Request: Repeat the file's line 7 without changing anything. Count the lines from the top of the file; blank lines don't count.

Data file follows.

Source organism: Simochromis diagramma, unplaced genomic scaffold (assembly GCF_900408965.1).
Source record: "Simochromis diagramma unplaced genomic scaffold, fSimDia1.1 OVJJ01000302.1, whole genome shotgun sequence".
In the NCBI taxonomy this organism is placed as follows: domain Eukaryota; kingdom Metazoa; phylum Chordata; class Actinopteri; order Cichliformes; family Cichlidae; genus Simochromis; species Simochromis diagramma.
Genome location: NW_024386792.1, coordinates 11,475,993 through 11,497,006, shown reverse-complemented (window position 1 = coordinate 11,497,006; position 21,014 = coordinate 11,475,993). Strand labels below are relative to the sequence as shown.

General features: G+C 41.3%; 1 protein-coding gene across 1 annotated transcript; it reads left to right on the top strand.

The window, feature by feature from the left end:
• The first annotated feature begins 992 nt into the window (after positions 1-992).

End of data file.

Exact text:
• The first annotated feature begins 992 nt into the window (after positions 1-992).